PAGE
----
The article lists several skills that can be downloaded onto the Echo and the Echo Dot.  The first two suggestions are music skills: Amazon Prime Music and Spotify.  Using these skills, the user can request that Alexia finds any variety of nature sounds and then play them on a loop.  It takes some trial and error to find the perfect sounds to fit your tastes, but once found they can be added to a playlist.  An easier way, but might offer less variety is:

One of the best ways to find ambient noise or nature sounds for Alexa is through skills. Developer Nick Schwab created a family of skills under Ambient Noise. There are currently 12 skills or sounds to choose from:

  • Airplane

  • Babbling Brook

  • Birds

  • City

  • Crickets

  • Fan

  • Fireplace

  • Frogs

  • Ocean waves

  • Rainforest

  • Thunderstorms

  • Train

Normally, you could just say, “Alexa, open Ambient Noise,” to enable the skill, but there are too many similar skills for Alexa to list and let you choose using your voice. Instead, go to alexa.amazon.com or open the iOS or Android app and open the Skills menu. Search for Ambient Noise and click Enable.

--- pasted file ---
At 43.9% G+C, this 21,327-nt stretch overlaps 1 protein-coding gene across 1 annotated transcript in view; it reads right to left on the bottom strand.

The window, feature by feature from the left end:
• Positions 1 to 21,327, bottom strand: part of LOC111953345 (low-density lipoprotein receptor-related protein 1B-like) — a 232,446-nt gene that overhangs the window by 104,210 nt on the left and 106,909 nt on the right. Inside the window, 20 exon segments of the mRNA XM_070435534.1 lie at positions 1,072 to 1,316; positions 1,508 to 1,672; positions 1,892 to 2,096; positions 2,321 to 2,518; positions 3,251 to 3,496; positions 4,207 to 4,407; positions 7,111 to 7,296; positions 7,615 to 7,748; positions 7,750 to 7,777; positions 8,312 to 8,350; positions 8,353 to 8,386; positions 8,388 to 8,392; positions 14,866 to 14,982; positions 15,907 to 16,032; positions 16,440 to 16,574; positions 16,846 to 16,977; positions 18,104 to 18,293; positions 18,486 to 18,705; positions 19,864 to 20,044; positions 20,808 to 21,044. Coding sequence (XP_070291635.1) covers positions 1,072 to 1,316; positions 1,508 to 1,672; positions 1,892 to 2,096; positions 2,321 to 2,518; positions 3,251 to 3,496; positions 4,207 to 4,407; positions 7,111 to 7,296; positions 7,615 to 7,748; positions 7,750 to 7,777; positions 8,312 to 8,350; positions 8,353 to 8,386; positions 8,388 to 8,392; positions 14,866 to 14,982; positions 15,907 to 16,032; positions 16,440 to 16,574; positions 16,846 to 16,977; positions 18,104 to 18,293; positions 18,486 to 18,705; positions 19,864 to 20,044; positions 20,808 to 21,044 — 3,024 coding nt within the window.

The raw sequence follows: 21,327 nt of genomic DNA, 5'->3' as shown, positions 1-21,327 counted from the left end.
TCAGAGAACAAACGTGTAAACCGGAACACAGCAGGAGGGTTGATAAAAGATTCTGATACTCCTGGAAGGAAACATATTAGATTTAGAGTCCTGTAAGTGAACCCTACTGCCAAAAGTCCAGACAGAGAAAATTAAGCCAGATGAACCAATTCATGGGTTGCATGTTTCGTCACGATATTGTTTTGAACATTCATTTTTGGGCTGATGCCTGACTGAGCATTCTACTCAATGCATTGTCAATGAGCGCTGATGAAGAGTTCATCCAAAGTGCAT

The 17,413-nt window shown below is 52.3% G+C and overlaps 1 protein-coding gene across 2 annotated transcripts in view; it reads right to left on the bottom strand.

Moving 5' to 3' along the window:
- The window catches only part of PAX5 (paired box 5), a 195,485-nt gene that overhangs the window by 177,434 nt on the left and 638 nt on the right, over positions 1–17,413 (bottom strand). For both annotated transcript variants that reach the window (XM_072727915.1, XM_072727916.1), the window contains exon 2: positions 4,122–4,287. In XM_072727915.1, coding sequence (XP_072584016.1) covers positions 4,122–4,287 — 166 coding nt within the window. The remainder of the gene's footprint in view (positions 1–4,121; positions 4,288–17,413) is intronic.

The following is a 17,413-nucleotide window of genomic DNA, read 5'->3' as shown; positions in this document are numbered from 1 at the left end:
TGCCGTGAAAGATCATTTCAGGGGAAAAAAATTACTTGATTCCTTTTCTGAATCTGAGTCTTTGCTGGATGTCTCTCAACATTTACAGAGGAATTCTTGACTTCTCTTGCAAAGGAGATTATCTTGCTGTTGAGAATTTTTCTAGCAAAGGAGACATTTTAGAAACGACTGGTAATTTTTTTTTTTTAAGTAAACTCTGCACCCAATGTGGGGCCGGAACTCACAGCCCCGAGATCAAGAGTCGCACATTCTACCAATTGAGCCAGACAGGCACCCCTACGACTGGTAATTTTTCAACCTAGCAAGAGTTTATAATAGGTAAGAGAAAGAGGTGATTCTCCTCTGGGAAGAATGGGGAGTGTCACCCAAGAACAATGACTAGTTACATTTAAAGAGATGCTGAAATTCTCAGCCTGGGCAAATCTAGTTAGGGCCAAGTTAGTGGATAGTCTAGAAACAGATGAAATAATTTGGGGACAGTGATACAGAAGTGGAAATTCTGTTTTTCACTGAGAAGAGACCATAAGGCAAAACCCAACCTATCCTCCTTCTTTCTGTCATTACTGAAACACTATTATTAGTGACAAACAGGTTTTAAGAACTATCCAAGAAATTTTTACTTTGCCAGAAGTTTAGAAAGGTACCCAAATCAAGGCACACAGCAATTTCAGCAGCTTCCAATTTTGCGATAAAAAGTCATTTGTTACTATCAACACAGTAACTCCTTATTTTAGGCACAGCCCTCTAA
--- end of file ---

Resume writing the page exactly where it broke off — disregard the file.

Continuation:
This is not a bad start for ambient noises, but the vocal command adds its own set of problems.  Amazon should consider upgrading their machine learning algorithms to a Bitext-based solution.  If you want something with a WHOLE lot more variety to check out YouTube and search for ambient noise or ASMR.

Whitney Grace, June 7, 2017

Snapchat Introduces Search Feature

May 29, 2017

Photo-sharing app Snapchat is late to the search game, but it has now arrived. The Daily Mail reports, “Snapchat Introduces a ‘Universal Search’ Feature: Tool Lets You Create Groups and Find New People to Follow.” Writer Abigail Beall explains: